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Journal of Neurochemistry

Cover image for Vol. 123 Issue 5

December 2012

Volume 123, Issue 5

Pages 647–896

  1. EDITORIAL HIGHLIGHT

    1. Top of page
    2. EDITORIAL HIGHLIGHT
    3. REVIEW
    4. SHORT COMMUNICATIONS
    5. ORIGINAL ARTICLES
    6. OBITUARY
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      Current status of vaccination therapies in Alzheimer's disease (pages 647–651)

      Eric Karran

      Article first published online: 11 OCT 2012 | DOI: 10.1111/jnc.12009

      The failure of two monoclonal antibodies, bapineuzumab and solanezumab, to meet their primary end point measures in phase 3 clinical testing for mild-to-moderate Alzheimer's disease (AD) is a serious blow to the field. These drugs were targeting the Abeta peptide, as were three previous drugs that also failed to meet their primary end points. These findings will call into question the role that Abeta plays in AD and will also provoke much circumspection in ‘big pharma’ as to whether they can continue to invest in clinical research in such an intractable disease. However, there is much data yet to be published on these trials and a careful analysis, and cross-comparison of all of the data may well provide insights that will take the field closer to the phase 3 clinical success that is desperately needed by patients and healthcare providers worldwide. Although these failures are disappointing, now is not the time to falter in our pursuit of medicines for this devastating disease.

  2. REVIEW

    1. Top of page
    2. EDITORIAL HIGHLIGHT
    3. REVIEW
    4. SHORT COMMUNICATIONS
    5. ORIGINAL ARTICLES
    6. OBITUARY
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  3. SHORT COMMUNICATIONS

    1. Top of page
    2. EDITORIAL HIGHLIGHT
    3. REVIEW
    4. SHORT COMMUNICATIONS
    5. ORIGINAL ARTICLES
    6. OBITUARY
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      Epineurial adipocytes are dispensable for Schwann cell myelination (pages 662–667)

      Karim Nadra, Jean-Jacques Médard, Laure Quignodon, Mark H. G. Verheijen, Béatrice Desvergne and Roman Chrast

      Article first published online: 10 OCT 2012 | DOI: 10.1111/j.1471-4159.2012.07896.x

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      The absence of functional epineurial adipocytes does not affect myelination.It was previously suggested that epineurial adipocytes might play a role in peripheral nervous system myelination. Our characterization of two knockout mice models revealed that the absence of functional epineurial adipocytes does not lead to detectable defects in Schwann cell myelination. These data indicate that the presence of adipocytes in epineurium is dispensable for establishment or maintenance of proper myelin.

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      Microwave irradiation decreases ATP, increases free [Mg2+], and alters in vivo intracellular reactions in rat brain (pages 668–675)

      Shireesh Srivastava, Yoshihiro Kashiwaya, Xuesong Chen, Jonathan D. Geiger, Robert Pawlosky and Richard L. Veech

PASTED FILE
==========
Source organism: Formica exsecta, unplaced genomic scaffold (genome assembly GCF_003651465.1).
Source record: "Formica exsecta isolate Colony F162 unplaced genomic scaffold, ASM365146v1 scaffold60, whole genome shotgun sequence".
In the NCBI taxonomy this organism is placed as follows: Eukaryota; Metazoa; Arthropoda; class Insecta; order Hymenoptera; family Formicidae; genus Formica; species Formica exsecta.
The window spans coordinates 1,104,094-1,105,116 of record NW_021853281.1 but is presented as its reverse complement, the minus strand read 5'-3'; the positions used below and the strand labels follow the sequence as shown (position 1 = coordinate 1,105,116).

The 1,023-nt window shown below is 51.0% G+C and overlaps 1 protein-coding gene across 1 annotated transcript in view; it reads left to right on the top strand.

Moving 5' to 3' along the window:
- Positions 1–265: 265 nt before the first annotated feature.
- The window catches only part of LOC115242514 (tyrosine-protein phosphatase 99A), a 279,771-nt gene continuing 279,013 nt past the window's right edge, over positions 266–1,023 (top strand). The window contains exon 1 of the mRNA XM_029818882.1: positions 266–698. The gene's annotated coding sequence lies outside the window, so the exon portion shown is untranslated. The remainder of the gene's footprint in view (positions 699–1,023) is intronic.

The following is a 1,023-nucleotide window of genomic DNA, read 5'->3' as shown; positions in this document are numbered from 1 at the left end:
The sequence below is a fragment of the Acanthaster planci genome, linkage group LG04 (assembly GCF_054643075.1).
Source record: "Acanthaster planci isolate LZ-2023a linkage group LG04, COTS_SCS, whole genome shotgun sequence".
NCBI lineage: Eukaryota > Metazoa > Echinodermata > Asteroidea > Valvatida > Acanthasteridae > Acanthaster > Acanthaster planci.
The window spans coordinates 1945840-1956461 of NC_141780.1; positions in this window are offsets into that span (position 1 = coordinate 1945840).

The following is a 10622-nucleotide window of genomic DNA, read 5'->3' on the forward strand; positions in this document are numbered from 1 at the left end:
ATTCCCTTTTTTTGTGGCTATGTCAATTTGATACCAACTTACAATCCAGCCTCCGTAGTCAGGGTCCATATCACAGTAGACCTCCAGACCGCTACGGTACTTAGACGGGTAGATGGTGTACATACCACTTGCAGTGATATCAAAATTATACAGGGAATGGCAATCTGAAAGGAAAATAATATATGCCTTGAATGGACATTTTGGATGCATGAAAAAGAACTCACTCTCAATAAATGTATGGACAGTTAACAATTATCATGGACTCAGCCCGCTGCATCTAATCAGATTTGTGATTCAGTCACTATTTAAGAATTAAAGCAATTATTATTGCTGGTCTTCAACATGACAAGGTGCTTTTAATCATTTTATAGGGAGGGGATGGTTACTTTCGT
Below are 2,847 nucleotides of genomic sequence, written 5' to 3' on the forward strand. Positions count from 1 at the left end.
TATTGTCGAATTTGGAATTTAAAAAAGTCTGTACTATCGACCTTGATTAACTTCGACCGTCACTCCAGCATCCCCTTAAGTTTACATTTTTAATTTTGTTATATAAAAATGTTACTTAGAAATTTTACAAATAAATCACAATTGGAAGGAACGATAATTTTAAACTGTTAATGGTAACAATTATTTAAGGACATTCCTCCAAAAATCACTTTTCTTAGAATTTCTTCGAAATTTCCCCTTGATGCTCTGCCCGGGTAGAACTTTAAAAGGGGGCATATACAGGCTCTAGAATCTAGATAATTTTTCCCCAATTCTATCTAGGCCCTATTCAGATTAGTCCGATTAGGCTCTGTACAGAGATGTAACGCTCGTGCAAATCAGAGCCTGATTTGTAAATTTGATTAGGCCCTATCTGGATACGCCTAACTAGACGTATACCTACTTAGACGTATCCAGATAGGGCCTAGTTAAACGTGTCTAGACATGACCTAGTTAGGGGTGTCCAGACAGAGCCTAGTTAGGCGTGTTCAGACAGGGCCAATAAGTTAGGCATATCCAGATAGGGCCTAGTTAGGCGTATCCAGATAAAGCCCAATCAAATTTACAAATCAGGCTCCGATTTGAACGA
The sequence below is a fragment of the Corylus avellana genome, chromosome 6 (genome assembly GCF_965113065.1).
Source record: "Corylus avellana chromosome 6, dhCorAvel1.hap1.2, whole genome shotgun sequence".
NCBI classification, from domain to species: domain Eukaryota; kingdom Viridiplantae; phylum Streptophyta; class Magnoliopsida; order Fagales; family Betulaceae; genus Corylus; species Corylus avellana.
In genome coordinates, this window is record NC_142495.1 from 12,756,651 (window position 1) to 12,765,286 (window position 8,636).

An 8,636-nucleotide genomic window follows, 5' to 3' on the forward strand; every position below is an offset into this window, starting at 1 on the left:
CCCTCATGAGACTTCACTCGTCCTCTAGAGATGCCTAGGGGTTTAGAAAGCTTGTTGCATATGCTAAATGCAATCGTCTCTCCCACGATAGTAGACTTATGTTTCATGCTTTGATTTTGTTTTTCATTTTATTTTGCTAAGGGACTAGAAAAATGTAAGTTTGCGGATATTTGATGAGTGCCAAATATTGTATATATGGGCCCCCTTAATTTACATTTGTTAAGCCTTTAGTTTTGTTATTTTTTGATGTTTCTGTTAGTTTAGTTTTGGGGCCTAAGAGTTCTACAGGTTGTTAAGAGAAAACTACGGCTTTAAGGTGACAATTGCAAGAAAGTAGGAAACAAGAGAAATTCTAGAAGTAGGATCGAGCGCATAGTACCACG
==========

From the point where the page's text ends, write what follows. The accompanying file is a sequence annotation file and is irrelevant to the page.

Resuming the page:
Article first published online: 7 NOV 2012 | DOI: 10.1111/jnc.12026

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      The brain energy profile is distorted by microwave radiation

      Because microwave radiation has gained increasing acceptance for brain tissue fixation, the concentrations of a broad range of biochemical intermediates from irradiated tissue were compared to that of freeze-blown brain tissue. Radiation reduced [ATP] and increased [ADP] coinciding with higher levels of intracellular free Mg2+, which gave rise to a novel energetic state. A change to the [Mg2+] modifies selected enzyme rate constants, which distort energy determinants in microwaved brains.

  4. ORIGINAL ARTICLES

    1. Top of page
    2. EDITORIAL HIGHLIGHT
    3. REVIEW
    4. SHORT COMMUNICATIONS
    5. ORIGINAL ARTICLES
    6. OBITUARY
    1. Signal Transduction & Synaptic Transmission

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      Mitogen- and stress-activated kinases regulate progenitor cell proliferation and neuron development in the adult dentate gyrus (pages 676–688)

      Yun-Sik Choi, Kate Karelina, Diego Alzate-Correa, Kari R. Hoyt, Soren Impey, J. Simon Arthur and Karl Obrietan

      Article first published online: 25 OCT 2012 | DOI: 10.1111/jnc.12035

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      Throughout life, the subgranular zone (SGZ) neurogenic niche seeds the dentate gyrus with new neurons. In this study we examined the role of the ERK/MAPK effectors mitogen-stress activated kinases 1 and 2 (MSK1/2) in SGZ progenitor cell proliferation and neuron morphological maturation. The data presented here indicate that MSK1/2 play key roles in regulating basal and inducible SGZ progenitor proliferation as well as regulating the morphological maturation of adult-born neurons.

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      Decreases in plasma membrane Ca2+-ATPase in brain synaptic membrane rafts from aged rats (pages 689–699)

      Lei Jiang, Misty D. Bechtel, Nadezhda A. Galeva, Todd D. Williams, Elias K. Michaelis and Mary L. Michaelis

      Article first published online: 11 OCT 2012 | DOI: 10.1111/j.1471-4159.2012.07918.x

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      The aging synapse: Ca2+ pumps and rafts